Sunday, August 24, 2008
Monday, August 18, 2008
Thursday, August 14, 2008
(Bellies portrayed are for representative purposes only, and may or may not be fans of the artistic stylings of Jeff Tweedy. No fetuses were harmed in the making of this post).
In any case, it seemed like at least 30% of the female population was visibly, hugely, ready-to-pop pregnant. Apparently unborn fetuses and their host bodies love the Wilco; you heard it here first. Shopping for an expecting friend? Try a Wilco onesie, it's sure to be a crowd-pleaser.
I was lucky enough to attend this event for free, as a volunteer. I wish I had been able to hold up my end of the bargain a little more effectively, but I ended up trailing Talia mutely as she worked her clipboard-wielding, signature-collecting, community-activating charm. (I did hold some brochures, though). What can I say, she's had a lot more experience at this than I have, and besides, there was only the one clipboard, after all. And, I like to think I provided some much-needed moral support. For our hard work and dedication we saw the show and drank for free, and as it neared the end of the over two-hour performance, we packed up shop and flashed our smeared hand stamps for entrance into the VIP area (apparently missing Susan Sarandon and Tim Robbins by mere minutes). Upstairs it was an oasis of subtle lighting, potted plants, attractively padded benches, and more free food and booze. I took the presence of yet more pregnant ladies walking around as a good sign - more wine for me! (Although the tray of chocolate chip cookies I had my eye on disappeared in like a minute flat).
In short, volunteering rocks. Giving back to the community is so important, and I encourage everyone to do it. In fact, now that I have the taste for volunteering, I'm hoping to do it again soon, perhaps during the Regina Spektor concert tomorrow. But only because it's for a good cause, of course.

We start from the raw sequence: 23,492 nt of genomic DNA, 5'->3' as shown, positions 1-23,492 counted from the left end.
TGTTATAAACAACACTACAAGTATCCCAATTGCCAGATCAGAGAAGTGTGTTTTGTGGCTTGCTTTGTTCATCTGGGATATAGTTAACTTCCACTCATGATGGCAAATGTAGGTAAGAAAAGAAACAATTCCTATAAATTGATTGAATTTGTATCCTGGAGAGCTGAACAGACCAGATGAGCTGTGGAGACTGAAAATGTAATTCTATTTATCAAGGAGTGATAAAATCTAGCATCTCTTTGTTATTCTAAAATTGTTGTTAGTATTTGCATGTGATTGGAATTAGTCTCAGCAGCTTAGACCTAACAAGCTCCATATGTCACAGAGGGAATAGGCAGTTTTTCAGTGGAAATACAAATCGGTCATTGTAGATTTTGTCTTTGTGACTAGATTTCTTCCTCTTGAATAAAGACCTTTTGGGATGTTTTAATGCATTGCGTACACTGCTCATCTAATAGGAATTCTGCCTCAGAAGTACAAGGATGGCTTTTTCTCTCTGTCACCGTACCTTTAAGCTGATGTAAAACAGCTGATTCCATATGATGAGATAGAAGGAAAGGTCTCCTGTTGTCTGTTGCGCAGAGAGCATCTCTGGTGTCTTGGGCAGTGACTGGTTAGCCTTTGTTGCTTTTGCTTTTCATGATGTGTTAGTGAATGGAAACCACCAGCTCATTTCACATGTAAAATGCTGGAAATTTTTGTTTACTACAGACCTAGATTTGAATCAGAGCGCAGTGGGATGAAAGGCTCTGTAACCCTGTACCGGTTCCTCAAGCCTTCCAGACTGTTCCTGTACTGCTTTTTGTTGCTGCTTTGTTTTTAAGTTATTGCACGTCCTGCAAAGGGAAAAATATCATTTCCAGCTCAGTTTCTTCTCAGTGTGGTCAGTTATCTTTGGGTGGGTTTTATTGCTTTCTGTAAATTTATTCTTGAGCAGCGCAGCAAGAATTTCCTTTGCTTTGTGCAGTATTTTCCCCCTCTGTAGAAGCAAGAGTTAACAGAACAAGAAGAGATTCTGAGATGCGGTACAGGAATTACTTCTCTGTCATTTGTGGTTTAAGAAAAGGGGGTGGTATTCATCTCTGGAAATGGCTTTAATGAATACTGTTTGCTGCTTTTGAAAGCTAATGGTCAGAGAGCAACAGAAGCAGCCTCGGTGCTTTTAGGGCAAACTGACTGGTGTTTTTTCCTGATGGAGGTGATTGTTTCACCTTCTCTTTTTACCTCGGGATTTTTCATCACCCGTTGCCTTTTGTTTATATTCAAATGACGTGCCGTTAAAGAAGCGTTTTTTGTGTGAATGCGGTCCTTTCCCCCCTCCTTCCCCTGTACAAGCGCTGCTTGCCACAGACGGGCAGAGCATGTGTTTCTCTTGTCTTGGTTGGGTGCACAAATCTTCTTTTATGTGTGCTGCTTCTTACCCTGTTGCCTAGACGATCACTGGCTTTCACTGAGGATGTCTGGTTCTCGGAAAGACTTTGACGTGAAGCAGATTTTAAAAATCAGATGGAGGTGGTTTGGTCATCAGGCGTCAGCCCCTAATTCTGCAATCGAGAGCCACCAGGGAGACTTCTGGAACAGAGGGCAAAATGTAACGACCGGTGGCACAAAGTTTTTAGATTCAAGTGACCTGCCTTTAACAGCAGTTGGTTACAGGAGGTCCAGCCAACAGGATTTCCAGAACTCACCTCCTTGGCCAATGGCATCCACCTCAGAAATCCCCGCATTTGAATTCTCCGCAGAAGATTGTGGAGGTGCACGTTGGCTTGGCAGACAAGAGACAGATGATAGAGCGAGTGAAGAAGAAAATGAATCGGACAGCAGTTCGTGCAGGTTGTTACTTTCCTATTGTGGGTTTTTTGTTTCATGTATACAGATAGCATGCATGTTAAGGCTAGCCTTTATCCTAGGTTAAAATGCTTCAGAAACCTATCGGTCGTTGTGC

Saturday, August 9, 2008
If you can't read it, the fortune cookie states: Reconcile with an old friend. All has been forgotten. And ahhh, the bitter, bitter bile of a black pen. Look at me, spilling my innermost personal feelings on actual lined paper like that. How cute, how quaint it all is. What did I do before I had a blog and the Internet to reassure me, to tell me that you love me, no matter what? Well, I probably spent a lot more time crying alone in my room, that's for sure. Also, I probably spent a whole lot less time checking my spelling and grammar. Because did I spell deceit like receipt? Why yes. Yes I did. And though I know I was deadly serious at the time, I admit I did get a good chuckle out of it when I re-read it, once I had a bit of perspective and Tal was back on the Christmas card list once more.
But when I think of how differently it could have turned out, I am so grateful that it turned out in this way. Because when faced with an impoverished, unemployed, homeless, aimless, desperate and wandering (and only slightly whiny) ex-grad student, it takes a very special person to say, "Sure! Come on over and stay at my place for the next few weeks to a month and a half! It'll be fun!" And for someone to say those words and actually mean it, well, that's the mark of a true friend.
Tal and I are back together again, and I wouldn't have it any other way. Add in a summer of shopping, shows and shoes, New York City-style, and that's just icing on the talking cupcake. And remember, friends may come and go, but cupcakes are forever.
Cheers, everyone! Here's wishing you a sweet, sweet summer.
Tuesday, August 5, 2008
After the before we slept close, so tight together that no paper could fit between, no particle of light shine through. I woke and he woke. Roll over. Shhh. Roll over. Go to sleep. Wake, turn, shift, sleep, all night long, with never a space between. Airtight and happy, belly to back, nose to neck, every sigh a tickle, every flutter of lash a butterfly kiss. Our bodies a matched set, curved lines traced by a steady hand, two long parentheses. Comfort in this. In three years, how many hours did we spend like this? Twenty-five hundred, perhaps. Three thousand. Perhaps more. Never counting, our time not measured in hours and minutes, but in beats and breaths, in shared body heat, in risings and fallings and the slow and steady pressure of a hand on a back, on a leg, on an arm. Our sleep was as infinite as our future, as vast as the horizon unrolling before us, until we came to the end of the world, and leapt.
A year and a quarter later and I am still not a solitary sleeper. Tonight I am a shadowy figure in a strange bed, an unwilling apostrophe longing to be made a quotation mark.